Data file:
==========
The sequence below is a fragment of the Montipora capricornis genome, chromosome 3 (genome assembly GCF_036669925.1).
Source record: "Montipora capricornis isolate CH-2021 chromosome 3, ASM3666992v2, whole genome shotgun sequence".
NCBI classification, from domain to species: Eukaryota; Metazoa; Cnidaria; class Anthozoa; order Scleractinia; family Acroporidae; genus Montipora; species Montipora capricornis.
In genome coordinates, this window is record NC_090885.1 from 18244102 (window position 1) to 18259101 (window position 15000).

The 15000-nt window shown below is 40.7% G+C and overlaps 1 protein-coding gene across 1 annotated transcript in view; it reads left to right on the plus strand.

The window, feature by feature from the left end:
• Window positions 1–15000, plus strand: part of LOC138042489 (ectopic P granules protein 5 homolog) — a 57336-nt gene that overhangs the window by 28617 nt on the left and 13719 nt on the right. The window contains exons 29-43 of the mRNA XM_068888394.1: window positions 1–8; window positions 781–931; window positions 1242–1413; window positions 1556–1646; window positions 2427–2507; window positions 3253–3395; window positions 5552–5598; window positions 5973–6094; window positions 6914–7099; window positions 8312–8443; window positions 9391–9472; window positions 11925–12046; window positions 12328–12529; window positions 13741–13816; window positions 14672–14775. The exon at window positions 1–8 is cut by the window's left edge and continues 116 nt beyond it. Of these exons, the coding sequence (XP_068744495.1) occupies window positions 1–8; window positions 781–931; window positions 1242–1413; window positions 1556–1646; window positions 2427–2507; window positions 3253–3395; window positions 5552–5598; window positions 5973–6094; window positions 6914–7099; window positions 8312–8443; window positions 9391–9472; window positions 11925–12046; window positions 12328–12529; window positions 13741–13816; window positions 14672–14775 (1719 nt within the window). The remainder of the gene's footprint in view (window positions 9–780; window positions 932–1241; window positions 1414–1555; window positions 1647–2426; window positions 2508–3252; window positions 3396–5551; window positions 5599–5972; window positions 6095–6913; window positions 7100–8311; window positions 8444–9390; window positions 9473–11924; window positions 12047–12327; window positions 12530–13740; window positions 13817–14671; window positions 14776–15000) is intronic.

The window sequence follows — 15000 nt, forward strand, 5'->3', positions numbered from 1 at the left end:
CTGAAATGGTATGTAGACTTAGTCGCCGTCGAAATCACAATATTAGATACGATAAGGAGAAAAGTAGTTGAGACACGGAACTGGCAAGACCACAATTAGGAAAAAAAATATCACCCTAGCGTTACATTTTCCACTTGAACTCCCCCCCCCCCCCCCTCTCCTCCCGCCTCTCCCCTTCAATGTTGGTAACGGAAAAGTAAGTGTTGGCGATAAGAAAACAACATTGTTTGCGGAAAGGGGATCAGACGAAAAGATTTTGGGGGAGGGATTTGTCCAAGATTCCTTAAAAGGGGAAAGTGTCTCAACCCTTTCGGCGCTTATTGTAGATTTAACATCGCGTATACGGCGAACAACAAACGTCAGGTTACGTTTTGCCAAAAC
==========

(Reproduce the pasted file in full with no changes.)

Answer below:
The sequence below is a fragment of the Montipora capricornis genome, chromosome 3 (genome assembly GCF_036669925.1).
Source record: "Montipora capricornis isolate CH-2021 chromosome 3, ASM3666992v2, whole genome shotgun sequence".
NCBI classification, from domain to species: Eukaryota; Metazoa; Cnidaria; class Anthozoa; order Scleractinia; family Acroporidae; genus Montipora; species Montipora capricornis.
In genome coordinates, this window is record NC_090885.1 from 18244102 (window position 1) to 18259101 (window position 15000).

The 15000-nt window shown below is 40.7% G+C and overlaps 1 protein-coding gene across 1 annotated transcript in view; it reads left to right on the plus strand.

The window, feature by feature from the left end:
• Window positions 1–15000, plus strand: part of LOC138042489 (ectopic P granules protein 5 homolog) — a 57336-nt gene that overhangs the window by 28617 nt on the left and 13719 nt on the right. The window contains exons 29-43 of the mRNA XM_068888394.1: window positions 1–8; window positions 781–931; window positions 1242–1413; window positions 1556–1646; window positions 2427–2507; window positions 3253–3395; window positions 5552–5598; window positions 5973–6094; window positions 6914–7099; window positions 8312–8443; window positions 9391–9472; window positions 11925–12046; window positions 12328–12529; window positions 13741–13816; window positions 14672–14775. The exon at window positions 1–8 is cut by the window's left edge and continues 116 nt beyond it. Of these exons, the coding sequence (XP_068744495.1) occupies window positions 1–8; window positions 781–931; window positions 1242–1413; window positions 1556–1646; window positions 2427–2507; window positions 3253–3395; window positions 5552–5598; window positions 5973–6094; window positions 6914–7099; window positions 8312–8443; window positions 9391–9472; window positions 11925–12046; window positions 12328–12529; window positions 13741–13816; window positions 14672–14775 (1719 nt within the window). The remainder of the gene's footprint in view (window positions 9–780; window positions 932–1241; window positions 1414–1555; window positions 1647–2426; window positions 2508–3252; window positions 3396–5551; window positions 5599–5972; window positions 6095–6913; window positions 7100–8311; window positions 8444–9390; window positions 9473–11924; window positions 12047–12327; window positions 12530–13740; window positions 13817–14671; window positions 14776–15000) is intronic.

The window sequence follows — 15000 nt, forward strand, 5'->3', positions numbered from 1 at the left end:
CTGAAATGGTATGTAGACTTAGTCGCCGTCGAAATCACAATATTAGATACGATAAGGAGAAAAGTAGTTGAGACACGGAACTGGCAAGACCACAATTAGGAAAAAAAATATCACCCTAGCGTTACATTTTCCACTTGAACTCCCCCCCCCCCCCCCTCTCCTCCCGCCTCTCCCCTTCAATGTTGGTAACGGAAAAGTAAGTGTTGGCGATAAGAAAACAACATTGTTTGCGGAAAGGGGATCAGACGAAAAGATTTTGGGGGAGGGATTTGTCCAAGATTCCTTAAAAGGGGAAAGTGTCTCAACCCTTTCGGCGCTTATTGTAGATTTAACATCGCGTATACGGCGAACAACAAACGTCAGGTTACGTTTTGCCAAAAC